In, among others, It Isn't About The Technology, Decentralized Web Summit2018: Quick Takes and Special Report on Decentralizing the Internet I've been skeptical at considerable length about the prospect of a decentralized Web. I would really like the decentralized Web to succeed, so I admit I'm biased, just pessimistic.

I was asked to summarize what would be needed for success apart from working technology (which we pretty much have)? My answer was four things:
  • A sustainable business model
  • Anti-trust enforcement
  • The killer app
  • A way to remove content
Below the fold, I try to explain of each of them at more readable length.

Tuesday, August 28, 2018

Lending Emulations?

In my report Emulation and Virtualization as Preservation Strategies I discussed the legal issues around emulating obsolete software, the basis for the burgeoning retro-gaming industry. These issues have attracted attention recently, as Kyle Orland reports:
In the wake of Nintendo's recent lawsuits against other ROM distribution sites, major ROM repository EmuParadise has announced it will preemptively cease providing downloadable versions of copyrighted classic games.
Below the fold, some comments on this threat to our cultural history.

Friday, August 24, 2018

Triumph Of Greed Over Arithmetic

I discussed FileCoin's ICO in The Four Most Expensive Words in the English Language and worked out that:
Filecoin needs to generate $25.7M/yr over and above what it pays the providers. But it can't charge the customers more than S3, or $0.276/GB/yr. If it didn't pay the providers anything it would need to be storing over 93PB right away to generate a 10% return. That's a lot of storage to expect providers to donate to the system.
On my bike ride this morning I thought of another way of looking at FileCoin's optimistic economics.

FileCoin won't be able, as S3 does, to claim 11 nines of durability and triple redundancy across data centers. So the real competition is S3's Reduced Redundancy Storage, which currently costs $23K/PB/month. Assuming that Amazon continues its historic 15%/year Kryder rate, storing a Petabyte in RRS for a decade is $1.48M. So, if you believe cryptocurrency "prices", FileCoin's "investors" pre-paid $257M for data storage at some undefined time in the future. They could instead have, starting now, stored 174PB in S3's RRS for 10 years. So FileCoin needs to store at least 174PB for 10 years before breaking even.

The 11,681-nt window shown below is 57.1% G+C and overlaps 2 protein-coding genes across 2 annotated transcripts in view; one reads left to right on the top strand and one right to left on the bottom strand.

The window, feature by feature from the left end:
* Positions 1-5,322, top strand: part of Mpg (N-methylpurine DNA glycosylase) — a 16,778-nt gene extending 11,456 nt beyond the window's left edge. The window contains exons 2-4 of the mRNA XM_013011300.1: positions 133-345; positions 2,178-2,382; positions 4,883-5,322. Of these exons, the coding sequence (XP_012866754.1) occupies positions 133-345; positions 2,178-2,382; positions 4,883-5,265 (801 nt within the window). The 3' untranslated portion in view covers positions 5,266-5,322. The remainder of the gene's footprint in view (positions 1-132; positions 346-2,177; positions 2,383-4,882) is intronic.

It gets worse. S3 is by no means the low-cost provider in the storage market. If we assume that the competition is Backblaze's B2 service at $0.06/GB/yr and that their Kryder rate is zero, FileCoin would need to store 428PB for 10 years before breaking even. Nearly half an Exabyte for a decade!

Tuesday, August 21, 2018

Optical media durability

At last I started clearing out the garage laundry room cupboards, which is where amongst much other stuff the optical media backups I take every week have been accumulating for many years. They have been stored in a fairly warm shirt-sleeve environment with no special precautions. So to get some idea of the durability of writable optical media, I've been somewhat randomly pulling groups of backups out of the stacks and re-verifying the MD5 checksums, which were all verified immediately after writing.

TL;DR: Surprisingly, I'm getting good data from CD-Rs more than 14 years old, and from DVD-Rs nearly 12 years old. Your mileage may vary. Below the fold, my results.

Tuesday, August 14, 2018

The Internet of Torts

Rebecca Crootof at Balkinization has two interesting posts:
  • Introducing the Internet of Torts, in which she describes "how IoT devices empower companies at the expense of consumers and how extant law shields industry from liability."
  • Accountability for the Internet of Torts, in which she discusses "how new products liability law and fiduciary duties could be used to rectify this new power imbalance and ensure that IoT companies are held accountable for the harms they foreseeably cause.
Below the fold,some commentary on both.

Thursday, August 9, 2018

The Blockchain Trilemma

The blockchain trilemma
In The economics of blockchains Markus K Brunnermeier and Joseph Abadi (BA) write: